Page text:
LPA: 2012 was a pretty major year for you. Do you feel under pressure to really deliver something special or different during 2013?
SM: No because I think I’d already done it! All the timelines are so crazy on this kind of thing that it thankfully didn’t even cross my mind. I set my own standards for myself. I always feel like I have to really deliver no matter what it’s for or who it’s for because at the end of the day my name’s on the label and I want to be proud of it.
LPA: London 2012 has been praised for raising the profile of women in sport. Do you agree feel this has been the case? What steps should people within the sport and fashion industries take to ensure that this progress isn’t lost as we move forward?
SM: Yeah I think women’s sports are totally undervalued and my whole reason for doing the collaboration with Adidas all those years ago was to really give women a platform and an importance and give them pieces that they deserved. I still feel that there’s so much work to be done in that area. Men still drive the industry, their products still sell more and have more investment in the sport. There’s a million reasons to encourage women to do sports and that’s what I’m championing here. Having the right gear to do it in is so important and that was the whole starting point for me. I think men really take a pride in the technical side of sportswear, they get really excited by it, and I want women to be exposed to the same cutting edge techniques. I want to just help women understand that they deserve to have a t-shirt that looks really great and has a clima cool or a breathability to it. I’m all for re-educating women in how they wear sports clothes.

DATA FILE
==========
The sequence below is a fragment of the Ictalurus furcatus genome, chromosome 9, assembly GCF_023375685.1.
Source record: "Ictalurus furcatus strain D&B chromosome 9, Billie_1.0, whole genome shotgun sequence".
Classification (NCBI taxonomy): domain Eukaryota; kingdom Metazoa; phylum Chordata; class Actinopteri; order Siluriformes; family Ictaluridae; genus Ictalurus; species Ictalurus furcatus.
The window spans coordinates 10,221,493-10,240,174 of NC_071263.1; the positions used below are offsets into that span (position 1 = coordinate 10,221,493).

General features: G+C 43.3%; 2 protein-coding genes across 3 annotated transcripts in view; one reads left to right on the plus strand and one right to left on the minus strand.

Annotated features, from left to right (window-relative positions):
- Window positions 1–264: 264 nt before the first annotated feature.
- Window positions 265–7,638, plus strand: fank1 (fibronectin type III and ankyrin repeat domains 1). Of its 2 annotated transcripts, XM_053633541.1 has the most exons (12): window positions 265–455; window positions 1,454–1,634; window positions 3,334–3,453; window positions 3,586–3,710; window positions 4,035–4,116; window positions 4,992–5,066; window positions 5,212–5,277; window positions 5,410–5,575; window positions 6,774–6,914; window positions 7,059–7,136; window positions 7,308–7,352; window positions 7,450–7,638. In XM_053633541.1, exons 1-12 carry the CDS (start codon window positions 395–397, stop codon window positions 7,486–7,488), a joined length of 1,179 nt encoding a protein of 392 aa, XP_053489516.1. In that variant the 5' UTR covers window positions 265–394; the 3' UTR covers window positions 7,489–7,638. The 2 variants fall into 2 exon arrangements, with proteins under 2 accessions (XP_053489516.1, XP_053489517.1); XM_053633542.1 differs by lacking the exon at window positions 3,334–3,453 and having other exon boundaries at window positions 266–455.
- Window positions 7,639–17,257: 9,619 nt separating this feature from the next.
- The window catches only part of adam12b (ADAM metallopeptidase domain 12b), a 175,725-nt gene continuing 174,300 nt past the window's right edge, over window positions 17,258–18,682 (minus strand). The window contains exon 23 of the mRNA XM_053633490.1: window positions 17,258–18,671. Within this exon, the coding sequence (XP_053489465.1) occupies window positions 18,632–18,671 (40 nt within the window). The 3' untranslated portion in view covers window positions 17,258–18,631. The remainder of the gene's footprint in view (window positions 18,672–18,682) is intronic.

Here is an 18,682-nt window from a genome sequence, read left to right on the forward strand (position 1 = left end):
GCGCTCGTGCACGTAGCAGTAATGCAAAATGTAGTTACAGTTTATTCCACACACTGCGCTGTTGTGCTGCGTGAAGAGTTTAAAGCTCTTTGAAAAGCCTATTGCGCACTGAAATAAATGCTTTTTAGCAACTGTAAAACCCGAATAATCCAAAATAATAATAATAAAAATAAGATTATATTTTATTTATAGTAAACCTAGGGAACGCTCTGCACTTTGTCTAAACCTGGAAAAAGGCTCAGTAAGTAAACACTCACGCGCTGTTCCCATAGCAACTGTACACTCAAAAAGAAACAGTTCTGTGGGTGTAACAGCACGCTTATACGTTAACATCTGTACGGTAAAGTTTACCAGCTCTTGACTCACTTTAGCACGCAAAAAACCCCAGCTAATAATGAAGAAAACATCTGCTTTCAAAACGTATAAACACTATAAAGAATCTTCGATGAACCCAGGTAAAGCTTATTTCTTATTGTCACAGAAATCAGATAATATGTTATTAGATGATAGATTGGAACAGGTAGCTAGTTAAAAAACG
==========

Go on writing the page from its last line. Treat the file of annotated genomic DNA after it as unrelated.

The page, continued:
LPA: Do you feel that the line between fashion and sportswear has become more blurred in recent years?
SM: There’s always been a great energy in sportswear and fashion’s always drawn from different energies whether it’s sports or the art world. I think sportswear’s got a great edge to it and I’ve been drawn to those kinds of silhouettes at times. But to be honest, I think the lines always been very blurred. Look at the 80s, street style… I don’t think it’s particularly now that we’re seeing it. I think everything on the runway has a resurgence. Whether it’s sportswear influences or masculinity or surrealism, at some stage everything ends up on the runway.
LPA: Do you really push the eco side of things in your collaboration with Adidas?
SM: Yeah I do but Adidas actually, more than anyone else I’ve worked with, are really aware of it. I’ve actually learnt a lot from them, like not using PVC for example. I don’t use leather and fur in my own collections and it’s great working with Adidas because they don’t use fur and a bit of leather on some pieces but much less than most people in the industry. It’s a very like minded partnership and for the eco sensibility we have a set of rules and regulations and a percentage of every collection that has to be within them. It’s obviously something I encourage but they respond really well.
The Adidas by Stella McCartney store can be found at 97 Fulham Road, London, SW3 6HR and I highly recommend paying a visit because the SS13 collection is awesome!
Love Ella. X